Three Hot Rods, 231 Years of Rod History
The Isky T, Elvis Car and Leham-Leonardo Roadster
Today there remains a large number of hot rods from the pre-war era (read: original hot rods), but few of those survivors can boast a story that these three roadsters offer. The trio of black beauties originated from Southern California at about the same time, 1940, and collectively they represent more than 230 years of hot rod history. That alone is an amazing fact, but of more interest, the original owners happened to be best friends when they built their hot rods, and they completed their builds at about the same time, lending each other helping hands from start to finish.
The two A-V8 roadsters were built by John Athan and Herman Leham, gentlemen who are now deceased. The T roadster was built by one of the most colorful figures in automotive lore today, famous camshaft builder Ed Iskenderian, better known as the Camfather in some circles, or simply Isky in others. All three men were instrumental during rodding’s formative years.
Beyond the personalities, the cars themselves remain rolling tributes to how hot rods were built before the days of overweight mail-order catalogs and ready-to-mount billet parts. Poke your nose under the chassis of any of these roadsters and you’re treated to a history lesson in how the shade tree mechanics that eventually became known as hot rodders skillfully made do with what components they could in order to complete their cars.
History lesson number one: The Isky T. That unique grille and radiator shell? The combo is a cut-down and spliced-together version using two Pontiac front sections. The car’s juice brakes were pirated from an early Plymouth (Fords didn’t come with hydraulic brakes until 1940, the same year these roadsters were finished and on the road), and the 1924 Model T body rests on a modified Essex frame. That curious-looking engine? It started as an original (that is, 1932) Ford flathead V8 that Isky modified, using Maxi heads originally intended for commercial Ford trucks; the heads mount the exhaust valve/port topside, while the intake valves remain in the engine block. Isky fabricated the copper head gaskets himself, and to the best of anyone’s knowledge they’re still the originals he crafted back in the 1940s.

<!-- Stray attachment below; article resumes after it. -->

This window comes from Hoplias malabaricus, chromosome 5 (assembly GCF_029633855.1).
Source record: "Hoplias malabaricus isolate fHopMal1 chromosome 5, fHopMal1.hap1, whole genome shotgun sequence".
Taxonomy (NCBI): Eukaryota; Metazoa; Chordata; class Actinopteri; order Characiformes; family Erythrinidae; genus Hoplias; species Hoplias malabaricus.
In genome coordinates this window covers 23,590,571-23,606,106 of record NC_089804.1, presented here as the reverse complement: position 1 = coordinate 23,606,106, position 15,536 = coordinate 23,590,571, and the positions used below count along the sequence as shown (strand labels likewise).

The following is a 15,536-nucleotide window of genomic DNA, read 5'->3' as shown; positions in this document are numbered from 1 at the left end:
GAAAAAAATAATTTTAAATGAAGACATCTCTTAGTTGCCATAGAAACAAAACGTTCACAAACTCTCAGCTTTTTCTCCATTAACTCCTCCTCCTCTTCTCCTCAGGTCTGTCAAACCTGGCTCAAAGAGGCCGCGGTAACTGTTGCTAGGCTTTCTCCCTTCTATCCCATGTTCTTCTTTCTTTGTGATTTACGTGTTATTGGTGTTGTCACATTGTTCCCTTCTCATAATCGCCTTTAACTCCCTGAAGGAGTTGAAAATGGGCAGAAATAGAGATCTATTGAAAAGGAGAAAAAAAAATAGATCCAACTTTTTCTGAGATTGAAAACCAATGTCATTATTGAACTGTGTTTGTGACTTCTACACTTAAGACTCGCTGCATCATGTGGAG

Ultimately, Isky’s mongrel engine pumped a compression ratio of 13:1, and the tri-carb motor propelled the car to a top speed of 120 MPH at El Mirage. Incidentally, those huge 16-inch whitewall tires are ancient, showing cracks in their sidewalls that were first exposed to air decades ago.
The Elvis Car has an equally colorful past. Built by John Athan, the A-V8 earned its nickname after appearing in the 1957 Elvis Presley movie Loving You. Athan happened to live near an outfit – Pacific Auto Rental – that supplied cars as props for Hollywood movies, which led to the Elvis movie gig. Following its appearance in The King’s movie, the roadster served as a prop in a couple other big-screen features, and later a gas station documentary. Athan was rather nonchalant about his car’s notoriety, too, years ago telling me: “I didn’t know who Elvis Presley was [at the time].” Athan said that, following brief instructions on how to drive the roadster, Presley did all right behind the wheel. “He could get around in that car,” cited Athan.